5. Flared nostrils i.e. the baby attempts to take in more oxygen with each breath causes flared nostrils
  6. Swollen legs, eyes, and abdomen: Fluid retention in the legs and abdomen is quite common, and this could be characteristic of newborns with congenital heart disease
  7. Shortness of breath, even during feeding
  8. Clubbed fingernails
  9. Lethargy and low energy, even with feeding, therefore very poor feeding pattern
  10. Chest pain, which may cause the newborn to cry incessantly
  11. Low weight gain, as they feed less

In some children, symptoms manifest only during the teenage years or early adulthood. These conditions are not very severe and the symptoms include:

  1. Swelling of the hands, feet, and ankles due to fluid accumulation
  2. Lowered energy levels, leading to easy fatigue
  3. Shortness of breath with even minimal physical activity
  4. Inability to exercise
  5. Developmental delays and changes in growth milestones
  6. Recurrent respiratory tract infections including sinus infections, bronchitis, and pneumonia
  7. Endocarditis
  8. Pulmonary hypertension
  9. Heart failure, where the heart is not able to effectively function and pump blood to all parts of the body.

Some or more of these symptoms should trigger a warning to get the child tested for congenital heart disease. While some would just require a monitoring until severe symptoms develop, severe conditions like holes, abnormal valves, narrowed arteries, and blood vessel abnormalities might require immediate intervention. If you wish to discuss about any specific problem, you can consult a cardiologist.

3354 people found this helpful

All About Congenital Hypothyroidism!

Dr. Richa Arora Agarwal 88% (43 ratings)
Visiting Consultant - Rajiv Gandhi Cancer Hospital, Saroj Super Speciality Hospital, D.N.B. PEDIATRICS, MD - Paediatrics, MBBS, Bhagwati Hospital, Rainbow Hospital- Panipat
Pediatrician, Delhi
All About Congenital Hypothyroidism!

What is congenital hypothyroidism?
Newborn babies who are unable to make enough thyroid hormone have congenital hypothyroidism, meaning they are born with an underactive or absent thyroid gland.  If the condition is not found and treated, children can have mental retardation and growth failure. But the good news is that early diagnosis and proper treatment can prevent these problems. In most cases, the condition is permanent and your child will need lifelong treatment. 

What causes congenital hypothyroidism?
 The most common causes are

  1. An underdeveloped thyroid gland
  2. A thyroid gland that’s not located where it should be (in the neck below the voice box or larynx)  
  3. A missing thyroid gland

 Other possible causes include

  1. Defective production of thyroid hormone (an inherited condition)
  2. Problems with the pituitary gland (located at the base of the brain), which tells the thyroid to make thyroid hormone
  3. Less commonly, a mother’s thyroid disease or medicines taken during pregnancy can cause congenital hypothyroidism.

What are the signs and symptoms of congenital hypothyroidism?

Many babies with congenital hypothyroidism appear normal at birth or for several months after birth.  But others may have these signs and symptoms:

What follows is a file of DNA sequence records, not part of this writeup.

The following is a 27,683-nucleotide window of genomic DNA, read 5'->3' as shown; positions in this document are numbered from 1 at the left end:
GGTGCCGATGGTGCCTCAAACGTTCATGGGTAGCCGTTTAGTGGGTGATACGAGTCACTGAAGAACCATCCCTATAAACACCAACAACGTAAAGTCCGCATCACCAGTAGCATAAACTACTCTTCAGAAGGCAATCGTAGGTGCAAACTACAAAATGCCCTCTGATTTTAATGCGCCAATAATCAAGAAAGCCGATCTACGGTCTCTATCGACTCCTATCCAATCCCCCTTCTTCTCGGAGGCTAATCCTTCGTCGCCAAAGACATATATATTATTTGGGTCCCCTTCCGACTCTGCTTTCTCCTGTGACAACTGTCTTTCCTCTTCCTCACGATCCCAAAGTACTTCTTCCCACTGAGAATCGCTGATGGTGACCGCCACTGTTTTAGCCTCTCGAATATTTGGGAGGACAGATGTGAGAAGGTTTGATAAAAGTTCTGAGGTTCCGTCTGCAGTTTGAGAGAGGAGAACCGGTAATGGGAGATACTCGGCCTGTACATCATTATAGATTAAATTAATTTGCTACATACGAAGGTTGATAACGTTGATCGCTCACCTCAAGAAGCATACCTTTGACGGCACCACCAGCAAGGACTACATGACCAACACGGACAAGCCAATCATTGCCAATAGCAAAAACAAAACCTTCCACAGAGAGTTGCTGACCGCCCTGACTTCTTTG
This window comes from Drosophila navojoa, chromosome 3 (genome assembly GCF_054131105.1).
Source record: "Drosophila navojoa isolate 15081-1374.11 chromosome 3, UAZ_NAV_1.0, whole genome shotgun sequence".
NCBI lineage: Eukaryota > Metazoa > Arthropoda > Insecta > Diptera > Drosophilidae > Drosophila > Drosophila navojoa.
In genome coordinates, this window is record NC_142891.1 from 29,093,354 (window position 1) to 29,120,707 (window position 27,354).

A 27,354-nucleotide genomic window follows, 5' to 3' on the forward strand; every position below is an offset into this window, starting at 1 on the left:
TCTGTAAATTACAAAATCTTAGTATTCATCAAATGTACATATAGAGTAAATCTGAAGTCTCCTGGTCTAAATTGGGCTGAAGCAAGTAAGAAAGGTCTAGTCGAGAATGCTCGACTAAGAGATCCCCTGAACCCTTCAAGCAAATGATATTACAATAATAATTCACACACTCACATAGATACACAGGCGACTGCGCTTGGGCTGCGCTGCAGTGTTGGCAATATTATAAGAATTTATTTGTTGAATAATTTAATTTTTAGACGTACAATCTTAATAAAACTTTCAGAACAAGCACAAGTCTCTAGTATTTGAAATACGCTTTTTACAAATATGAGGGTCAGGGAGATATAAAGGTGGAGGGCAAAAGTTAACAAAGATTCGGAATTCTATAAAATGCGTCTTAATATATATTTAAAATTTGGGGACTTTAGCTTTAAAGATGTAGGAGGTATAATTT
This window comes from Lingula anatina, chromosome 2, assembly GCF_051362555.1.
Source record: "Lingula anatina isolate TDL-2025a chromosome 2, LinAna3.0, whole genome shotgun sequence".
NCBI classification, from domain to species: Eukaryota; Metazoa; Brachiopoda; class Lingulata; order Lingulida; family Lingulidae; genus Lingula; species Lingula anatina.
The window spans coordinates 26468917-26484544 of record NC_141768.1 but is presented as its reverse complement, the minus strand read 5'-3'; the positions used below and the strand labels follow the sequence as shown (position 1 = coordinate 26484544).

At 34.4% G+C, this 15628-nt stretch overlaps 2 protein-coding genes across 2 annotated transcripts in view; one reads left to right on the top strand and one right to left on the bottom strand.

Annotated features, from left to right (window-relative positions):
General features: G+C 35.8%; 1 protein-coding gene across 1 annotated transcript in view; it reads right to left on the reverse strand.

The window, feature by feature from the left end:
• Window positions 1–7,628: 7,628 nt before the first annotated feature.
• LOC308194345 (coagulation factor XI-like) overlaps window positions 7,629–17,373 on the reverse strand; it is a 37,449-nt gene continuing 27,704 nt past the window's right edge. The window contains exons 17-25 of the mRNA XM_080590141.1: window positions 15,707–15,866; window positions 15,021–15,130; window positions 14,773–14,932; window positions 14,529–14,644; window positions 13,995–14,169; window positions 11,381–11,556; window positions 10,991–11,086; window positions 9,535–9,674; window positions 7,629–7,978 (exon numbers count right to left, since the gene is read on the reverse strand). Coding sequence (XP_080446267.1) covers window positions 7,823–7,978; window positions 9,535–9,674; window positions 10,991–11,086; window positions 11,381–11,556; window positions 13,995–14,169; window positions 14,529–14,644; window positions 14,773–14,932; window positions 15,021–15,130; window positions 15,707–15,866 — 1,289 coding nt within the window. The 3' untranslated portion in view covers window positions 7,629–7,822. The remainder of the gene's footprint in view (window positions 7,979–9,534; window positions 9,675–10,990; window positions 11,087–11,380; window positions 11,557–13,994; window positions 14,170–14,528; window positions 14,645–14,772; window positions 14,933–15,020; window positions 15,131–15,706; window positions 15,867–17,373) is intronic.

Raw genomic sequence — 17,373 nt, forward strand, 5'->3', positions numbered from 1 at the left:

• Jaundice (yellowing of the skin and eyes)
  • Constipation
  • Poor muscle tone
  • Sluggishness
  • A hoarse cry
  • They might also have
  • Feeding problems
  • A thick, large tongue
  • A puffy-looking face
  • A swollen abdomen, sometimes with “outpouching” of the belly button
  • Large soft spots of the skull

Thyroid hormone deficiency can also occur in older babies or young children, even if test results at birth were normal.

Treatment
Early diagnosis is very important. Most of the effects of hypothyroidism are easy to reverse. For this reason, doctors always ask to get screening for hypothyroidism of your newborn.

Thyroxine is usually given to treat hypothyroidism. Once the child starts taking this medicine, blood tests are regularly done to make sure thyroid hormone levels are in a normal range.

When to Contact a Medical Professional
Call your health care provider if:

  • You feel your infant shows signs or symptoms of hypothyroidism
  • You are pregnant and have been exposed to antithyroid drugs or procedures

Prevention
If a pregnant woman takes radioactive iodine for thyroid cancer, the thyroid gland may be destroyed in the developing fetus. Infants whose mothers have taken such medicines should be observed carefully after birth for signs of hypothyroidism. Also, pregnant women should not avoid iodine-supplemented salt. If you wish to discuss about any specific problem, you can consult an endocrinologist.

2682 people found this helpful

Signs Your Kid is Suffering from Congenital Heart Disease!

Dr. Avinash Vilas Wankhede 89% (1502 ratings)
Clinical Cardiology, MD - Consultant Physician
Cardiologist, Surat
Signs Your Kid is Suffering from Congenital Heart Disease!

Most families refer to their newborn baby as their 'bundle of joy'. The news of a child being born brings immense joy to the entire family. However, due to various reasons, a child could be born with some medical abnormalities, which would be known as congenital abnormalities.

If your child has a congenital heart defect, it means that your child was born with a problem in the structure of his or her heart. Some congenital heart defects in children are simple and don't need treatment. Other congenital heart defects in children are more complex and may require several surgeries performed over a period of several years.

There are several different types of heart defects that can be congenital. These usually manifest themselves either immediately after birth or in the early years of life. In some cases, the abnormality could be detected on prenatal ultrasounds. In others, it may not be and the family could be caught off guard about the condition. This causes a lot of stress, both for the child, who does not receive regular postnatal care and for the parents immediately after the delivery process.